There’s something about art imitating life that always touches a chord. Borges organises her narratives into intriguing chapters laying out honest and relevant insights into human behaviour that are hilarious and hard hitting all at once. “The Exorcism of Michael Coutinho” is a delightful and thought provoking section about the lure and power of superstitious beliefs that serve as temporary deterrents to our fear of facing the truth and the deep rooted resentments we harbour. Written around a chikku tree, it is one of the most entertaining and perceptive segments of the book. “The Water Fiasco” is another rib tickling page turner that highlights the all too familiar travails of water sharing and distribution especially within a crowded cluster of apartments in a metropolis. This one made me reminisce about very similar situations that I have been witness to and prompted a good laugh in the process! Then there is the infinitely charming and emotionally gut wrenching series of letters between Michael and Ellena titled “Dearest Butterfly, with Love”, that will elicit smiles and giggles while leaving us mushy and misty eyed. Through this beautifully written section, Borges presents the whole gamut of the relationship complexities between these two characters. Amidst their recriminations and confessions, we are privy to an innocent love that never took flight, misconceptions that blotted their every step forward fanning the flames of hatred and the acute loneliness and personal loss that finally urges them to shed their petty prejudices and acknowledge their worth to and for each other.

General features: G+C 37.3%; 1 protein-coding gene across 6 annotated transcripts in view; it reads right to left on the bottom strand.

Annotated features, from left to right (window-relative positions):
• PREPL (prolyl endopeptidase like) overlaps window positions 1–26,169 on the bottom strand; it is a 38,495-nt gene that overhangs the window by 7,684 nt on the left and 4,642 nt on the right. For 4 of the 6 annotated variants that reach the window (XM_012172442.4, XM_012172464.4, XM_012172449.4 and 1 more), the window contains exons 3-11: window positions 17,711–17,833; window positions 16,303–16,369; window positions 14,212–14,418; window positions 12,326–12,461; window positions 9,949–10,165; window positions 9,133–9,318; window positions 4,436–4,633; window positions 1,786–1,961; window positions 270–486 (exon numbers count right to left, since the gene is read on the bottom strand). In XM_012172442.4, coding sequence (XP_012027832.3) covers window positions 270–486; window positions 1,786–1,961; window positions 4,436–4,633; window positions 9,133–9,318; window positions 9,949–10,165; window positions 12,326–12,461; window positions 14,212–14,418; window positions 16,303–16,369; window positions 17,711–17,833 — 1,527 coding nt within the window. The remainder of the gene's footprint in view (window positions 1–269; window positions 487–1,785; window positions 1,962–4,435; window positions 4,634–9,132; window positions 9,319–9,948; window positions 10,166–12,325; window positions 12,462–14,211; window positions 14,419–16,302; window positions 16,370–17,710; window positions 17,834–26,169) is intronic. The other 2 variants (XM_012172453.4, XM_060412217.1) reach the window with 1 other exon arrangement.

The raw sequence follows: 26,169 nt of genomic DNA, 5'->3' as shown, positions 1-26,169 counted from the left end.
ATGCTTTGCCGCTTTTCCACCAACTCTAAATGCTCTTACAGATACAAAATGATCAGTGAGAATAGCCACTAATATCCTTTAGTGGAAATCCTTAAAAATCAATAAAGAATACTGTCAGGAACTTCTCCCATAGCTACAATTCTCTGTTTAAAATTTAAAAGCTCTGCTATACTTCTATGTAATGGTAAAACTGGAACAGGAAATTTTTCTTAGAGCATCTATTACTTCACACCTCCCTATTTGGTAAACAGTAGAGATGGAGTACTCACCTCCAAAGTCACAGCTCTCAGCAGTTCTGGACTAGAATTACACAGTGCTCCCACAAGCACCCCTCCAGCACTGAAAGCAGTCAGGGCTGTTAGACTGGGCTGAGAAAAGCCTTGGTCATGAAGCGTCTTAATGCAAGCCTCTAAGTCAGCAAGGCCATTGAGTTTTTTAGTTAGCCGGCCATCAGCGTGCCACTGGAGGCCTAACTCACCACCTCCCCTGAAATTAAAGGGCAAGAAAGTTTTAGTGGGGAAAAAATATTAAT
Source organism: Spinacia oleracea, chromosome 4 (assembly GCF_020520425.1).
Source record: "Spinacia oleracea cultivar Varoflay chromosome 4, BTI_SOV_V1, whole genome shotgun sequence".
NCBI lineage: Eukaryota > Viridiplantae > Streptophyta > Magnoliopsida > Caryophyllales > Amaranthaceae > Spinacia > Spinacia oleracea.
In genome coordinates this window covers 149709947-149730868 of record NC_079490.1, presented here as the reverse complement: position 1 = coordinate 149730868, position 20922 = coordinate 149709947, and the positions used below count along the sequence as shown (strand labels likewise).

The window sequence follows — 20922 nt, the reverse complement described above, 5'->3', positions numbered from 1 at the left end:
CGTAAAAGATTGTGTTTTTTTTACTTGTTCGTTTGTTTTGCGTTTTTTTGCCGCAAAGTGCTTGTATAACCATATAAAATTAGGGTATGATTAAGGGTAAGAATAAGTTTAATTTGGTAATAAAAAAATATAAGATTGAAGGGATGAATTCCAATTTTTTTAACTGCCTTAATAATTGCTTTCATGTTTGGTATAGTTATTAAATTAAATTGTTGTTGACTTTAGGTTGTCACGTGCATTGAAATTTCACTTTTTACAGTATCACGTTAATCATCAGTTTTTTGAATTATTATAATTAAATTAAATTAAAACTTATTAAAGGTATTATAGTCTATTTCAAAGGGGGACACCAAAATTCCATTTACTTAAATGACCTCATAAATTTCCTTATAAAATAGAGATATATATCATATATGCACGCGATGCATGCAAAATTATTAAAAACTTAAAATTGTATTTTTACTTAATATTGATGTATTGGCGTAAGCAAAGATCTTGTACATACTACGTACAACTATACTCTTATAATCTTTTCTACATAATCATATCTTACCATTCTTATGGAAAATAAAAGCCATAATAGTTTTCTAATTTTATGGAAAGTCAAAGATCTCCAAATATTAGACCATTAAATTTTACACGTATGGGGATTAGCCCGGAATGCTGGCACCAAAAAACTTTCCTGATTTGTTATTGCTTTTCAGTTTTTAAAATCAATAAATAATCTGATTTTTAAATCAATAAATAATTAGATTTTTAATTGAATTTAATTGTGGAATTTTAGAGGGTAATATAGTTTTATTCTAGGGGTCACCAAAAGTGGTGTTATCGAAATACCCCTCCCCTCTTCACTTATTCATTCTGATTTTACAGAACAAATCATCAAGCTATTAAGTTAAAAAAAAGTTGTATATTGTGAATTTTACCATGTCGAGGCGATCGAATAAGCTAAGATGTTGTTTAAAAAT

Borges culminates her novel with a beautiful extended metaphor of Balchao, the eponymous spicy and fiery pickle which is a staple of the Goan Mangalorean palette. As Ellena (by now my favourite character of the novel) conscientiously readies the prawns for the dish in a marinade of turmeric and salt, she remembers her mother’s words about the significance of this process. “The salt and the haldi will let the fish heal. It needs to heal, otherwise, eating it won’t make you happy. How can you enjoy something that still holds a grudge against you for having killed it?”. As she continues her loving preparation of the delicacy with a generous dose of oil, she recollects another gem. “Why do you worry about the oil? Pickles are anyway supposed to be relished in small portions. Life is like that, my baby. The best part cannot be enjoyed whole, or it will become too much for you to digest”. This in essence is the epiphany that signifies everything Bombay Balchao represents. Life can be cruel, unfair and captious. It can also be inspiring, enlightening and generous. Why not then settle for a compromise by embracing the good parts, letting go of the bad and making the most of everything in between?

There’s a lot to love about Jane Borges’ Bombay Balchao. It entertains wholesomely. It is light without being trivial. It is deep without weighing us down. It is thoughtful without condescension. Above all, it appeals to all types of readers while still staying true to its nucleus. And that, for me personally, is what a work of fiction should aim to achieve.